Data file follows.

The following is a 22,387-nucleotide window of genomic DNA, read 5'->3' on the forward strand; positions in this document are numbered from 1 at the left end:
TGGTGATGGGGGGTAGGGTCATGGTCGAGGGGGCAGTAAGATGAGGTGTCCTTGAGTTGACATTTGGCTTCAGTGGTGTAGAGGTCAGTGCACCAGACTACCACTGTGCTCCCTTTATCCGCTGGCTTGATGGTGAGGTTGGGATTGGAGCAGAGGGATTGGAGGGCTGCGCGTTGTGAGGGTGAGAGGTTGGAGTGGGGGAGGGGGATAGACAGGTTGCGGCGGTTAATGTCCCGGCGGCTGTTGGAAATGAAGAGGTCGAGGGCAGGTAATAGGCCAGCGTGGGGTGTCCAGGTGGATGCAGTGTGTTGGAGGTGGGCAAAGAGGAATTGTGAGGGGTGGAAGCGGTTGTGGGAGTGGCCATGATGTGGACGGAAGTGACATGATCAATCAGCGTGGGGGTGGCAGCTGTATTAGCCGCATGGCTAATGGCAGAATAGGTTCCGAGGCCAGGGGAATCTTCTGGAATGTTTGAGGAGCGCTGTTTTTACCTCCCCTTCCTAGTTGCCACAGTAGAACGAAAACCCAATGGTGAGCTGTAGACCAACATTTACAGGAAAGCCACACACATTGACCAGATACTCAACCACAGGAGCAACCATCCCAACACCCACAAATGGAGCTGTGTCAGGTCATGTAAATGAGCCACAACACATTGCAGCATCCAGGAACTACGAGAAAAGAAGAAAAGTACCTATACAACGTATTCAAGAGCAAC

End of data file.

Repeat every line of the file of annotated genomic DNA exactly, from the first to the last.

The following is a 22,387-nucleotide window of genomic DNA, read 5'->3' on the forward strand; positions in this document are numbered from 1 at the left end:
TGGTGATGGGGGGTAGGGTCATGGTCGAGGGGGCAGTAAGATGAGGTGTCCTTGAGTTGACATTTGGCTTCAGTGGTGTAGAGGTCAGTGCACCAGACTACCACTGTGCTCCCTTTATCCGCTGGCTTGATGGTGAGGTTGGGATTGGAGCAGAGGGATTGGAGGGCTGCGCGTTGTGAGGGTGAGAGGTTGGAGTGGGGGAGGGGGATAGACAGGTTGCGGCGGTTAATGTCCCGGCGGCTGTTGGAAATGAAGAGGTCGAGGGCAGGTAATAGGCCAGCGTGGGGTGTCCAGGTGGATGCAGTGTGTTGGAGGTGGGCAAAGAGGAATTGTGAGGGGTGGAAGCGGTTGTGGGAGTGGCCATGATGTGGACGGAAGTGACATGATCAATCAGCGTGGGGGTGGCAGCTGTATTAGCCGCATGGCTAATGGCAGAATAGGTTCCGAGGCCAGGGGAATCTTCTGGAATGTTTGAGGAGCGCTGTTTTTACCTCCCCTTCCTAGTTGCCACAGTAGAACGAAAACCCAATGGTGAGCTGTAGACCAACATTTACAGGAAAGCCACACACATTGACCAGATACTCAACCACAGGAGCAACCATCCCAACACCCACAAATGGAGCTGTGTCAGGTCATGTAAATGAGCCACAACACATTGCAGCATCCAGGAACTACGAGAAAAGAAGAAAAGTACCTATACAACGTATTCAAGAGCAAC